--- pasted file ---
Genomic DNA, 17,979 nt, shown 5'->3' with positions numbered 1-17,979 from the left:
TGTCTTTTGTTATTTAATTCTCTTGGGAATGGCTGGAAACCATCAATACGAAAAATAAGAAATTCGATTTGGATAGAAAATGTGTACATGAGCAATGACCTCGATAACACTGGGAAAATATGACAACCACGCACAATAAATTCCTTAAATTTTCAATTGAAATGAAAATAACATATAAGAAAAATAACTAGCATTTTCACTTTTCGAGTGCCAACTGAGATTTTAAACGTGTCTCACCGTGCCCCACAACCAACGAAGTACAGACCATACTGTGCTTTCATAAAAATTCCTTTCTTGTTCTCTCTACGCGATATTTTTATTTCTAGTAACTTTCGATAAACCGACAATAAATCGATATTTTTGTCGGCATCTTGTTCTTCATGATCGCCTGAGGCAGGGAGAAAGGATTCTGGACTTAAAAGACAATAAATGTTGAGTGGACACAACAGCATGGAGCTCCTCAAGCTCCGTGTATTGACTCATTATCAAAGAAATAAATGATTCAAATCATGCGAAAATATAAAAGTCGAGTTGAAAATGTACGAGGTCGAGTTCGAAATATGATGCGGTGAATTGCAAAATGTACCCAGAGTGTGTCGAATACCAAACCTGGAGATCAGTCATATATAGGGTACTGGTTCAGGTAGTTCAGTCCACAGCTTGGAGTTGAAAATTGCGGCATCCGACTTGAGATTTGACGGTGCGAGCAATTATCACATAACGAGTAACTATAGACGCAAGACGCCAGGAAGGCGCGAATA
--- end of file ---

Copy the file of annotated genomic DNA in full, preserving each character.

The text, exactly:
Genomic DNA, 17,979 nt, shown 5'->3' with positions numbered 1-17,979 from the left:
TGTCTTTTGTTATTTAATTCTCTTGGGAATGGCTGGAAACCATCAATACGAAAAATAAGAAATTCGATTTGGATAGAAAATGTGTACATGAGCAATGACCTCGATAACACTGGGAAAATATGACAACCACGCACAATAAATTCCTTAAATTTTCAATTGAAATGAAAATAACATATAAGAAAAATAACTAGCATTTTCACTTTTCGAGTGCCAACTGAGATTTTAAACGTGTCTCACCGTGCCCCACAACCAACGAAGTACAGACCATACTGTGCTTTCATAAAAATTCCTTTCTTGTTCTCTCTACGCGATATTTTTATTTCTAGTAACTTTCGATAAACCGACAATAAATCGATATTTTTGTCGGCATCTTGTTCTTCATGATCGCCTGAGGCAGGGAGAAAGGATTCTGGACTTAAAAGACAATAAATGTTGAGTGGACACAACAGCATGGAGCTCCTCAAGCTCCGTGTATTGACTCATTATCAAAGAAATAAATGATTCAAATCATGCGAAAATATAAAAGTCGAGTTGAAAATGTACGAGGTCGAGTTCGAAATATGATGCGGTGAATTGCAAAATGTACCCAGAGTGTGTCGAATACCAAACCTGGAGATCAGTCATATATAGGGTACTGGTTCAGGTAGTTCAGTCCACAGCTTGGAGTTGAAAATTGCGGCATCCGACTTGAGATTTGACGGTGCGAGCAATTATCACATAACGAGTAACTATAGACGCAAGACGCCAGGAAGGCGCGAATA